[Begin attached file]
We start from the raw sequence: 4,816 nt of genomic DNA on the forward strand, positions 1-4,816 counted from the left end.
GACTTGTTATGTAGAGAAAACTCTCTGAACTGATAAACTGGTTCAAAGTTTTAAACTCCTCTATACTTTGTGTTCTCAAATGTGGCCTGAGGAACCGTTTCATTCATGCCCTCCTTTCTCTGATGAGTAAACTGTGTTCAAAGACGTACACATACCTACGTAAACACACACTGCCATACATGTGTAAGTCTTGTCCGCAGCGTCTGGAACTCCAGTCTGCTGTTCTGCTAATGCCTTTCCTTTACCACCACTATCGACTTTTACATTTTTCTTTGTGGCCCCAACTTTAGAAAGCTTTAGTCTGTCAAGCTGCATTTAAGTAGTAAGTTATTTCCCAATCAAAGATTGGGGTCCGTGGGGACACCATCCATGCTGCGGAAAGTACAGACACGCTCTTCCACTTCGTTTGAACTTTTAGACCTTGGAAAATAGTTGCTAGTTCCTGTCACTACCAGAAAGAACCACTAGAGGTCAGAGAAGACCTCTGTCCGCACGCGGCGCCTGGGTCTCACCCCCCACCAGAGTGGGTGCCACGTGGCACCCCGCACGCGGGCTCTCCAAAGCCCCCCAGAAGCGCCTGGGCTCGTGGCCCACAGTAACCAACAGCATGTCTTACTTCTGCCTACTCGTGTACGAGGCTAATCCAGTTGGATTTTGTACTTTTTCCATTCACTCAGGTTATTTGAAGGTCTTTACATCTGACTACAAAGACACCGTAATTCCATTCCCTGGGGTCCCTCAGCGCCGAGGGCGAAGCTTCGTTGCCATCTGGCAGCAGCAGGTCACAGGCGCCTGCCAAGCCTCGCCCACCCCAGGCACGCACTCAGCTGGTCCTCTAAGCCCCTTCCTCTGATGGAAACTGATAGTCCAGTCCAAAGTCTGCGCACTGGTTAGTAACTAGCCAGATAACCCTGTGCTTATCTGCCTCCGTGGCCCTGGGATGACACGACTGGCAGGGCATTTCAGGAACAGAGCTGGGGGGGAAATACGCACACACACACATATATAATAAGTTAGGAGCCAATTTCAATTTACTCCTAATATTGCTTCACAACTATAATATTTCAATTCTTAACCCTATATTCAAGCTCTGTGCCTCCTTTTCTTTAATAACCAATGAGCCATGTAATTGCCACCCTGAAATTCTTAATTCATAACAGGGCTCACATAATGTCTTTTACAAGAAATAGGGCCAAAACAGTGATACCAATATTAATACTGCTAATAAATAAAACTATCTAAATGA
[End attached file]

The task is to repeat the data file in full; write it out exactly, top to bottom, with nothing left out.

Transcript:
We start from the raw sequence: 4,816 nt of genomic DNA on the forward strand, positions 1-4,816 counted from the left end.
GACTTGTTATGTAGAGAAAACTCTCTGAACTGATAAACTGGTTCAAAGTTTTAAACTCCTCTATACTTTGTGTTCTCAAATGTGGCCTGAGGAACCGTTTCATTCATGCCCTCCTTTCTCTGATGAGTAAACTGTGTTCAAAGACGTACACATACCTACGTAAACACACACTGCCATACATGTGTAAGTCTTGTCCGCAGCGTCTGGAACTCCAGTCTGCTGTTCTGCTAATGCCTTTCCTTTACCACCACTATCGACTTTTACATTTTTCTTTGTGGCCCCAACTTTAGAAAGCTTTAGTCTGTCAAGCTGCATTTAAGTAGTAAGTTATTTCCCAATCAAAGATTGGGGTCCGTGGGGACACCATCCATGCTGCGGAAAGTACAGACACGCTCTTCCACTTCGTTTGAACTTTTAGACCTTGGAAAATAGTTGCTAGTTCCTGTCACTACCAGAAAGAACCACTAGAGGTCAGAGAAGACCTCTGTCCGCACGCGGCGCCTGGGTCTCACCCCCCACCAGAGTGGGTGCCACGTGGCACCCCGCACGCGGGCTCTCCAAAGCCCCCCAGAAGCGCCTGGGCTCGTGGCCCACAGTAACCAACAGCATGTCTTACTTCTGCCTACTCGTGTACGAGGCTAATCCAGTTGGATTTTGTACTTTTTCCATTCACTCAGGTTATTTGAAGGTCTTTACATCTGACTACAAAGACACCGTAATTCCATTCCCTGGGGTCCCTCAGCGCCGAGGGCGAAGCTTCGTTGCCATCTGGCAGCAGCAGGTCACAGGCGCCTGCCAAGCCTCGCCCACCCCAGGCACGCACTCAGCTGGTCCTCTAAGCCCCTTCCTCTGATGGAAACTGATAGTCCAGTCCAAAGTCTGCGCACTGGTTAGTAACTAGCCAGATAACCCTGTGCTTATCTGCCTCCGTGGCCCTGGGATGACACGACTGGCAGGGCATTTCAGGAACAGAGCTGGGGGGGAAATACGCACACACACACATATATAATAAGTTAGGAGCCAATTTCAATTTACTCCTAATATTGCTTCACAACTATAATATTTCAATTCTTAACCCTATATTCAAGCTCTGTGCCTCCTTTTCTTTAATAACCAATGAGCCATGTAATTGCCACCCTGAAATTCTTAATTCATAACAGGGCTCACATAATGTCTTTTACAAGAAATAGGGCCAAAACAGTGATACCAATATTAATACTGCTAATAAATAAAACTATCTAAATGA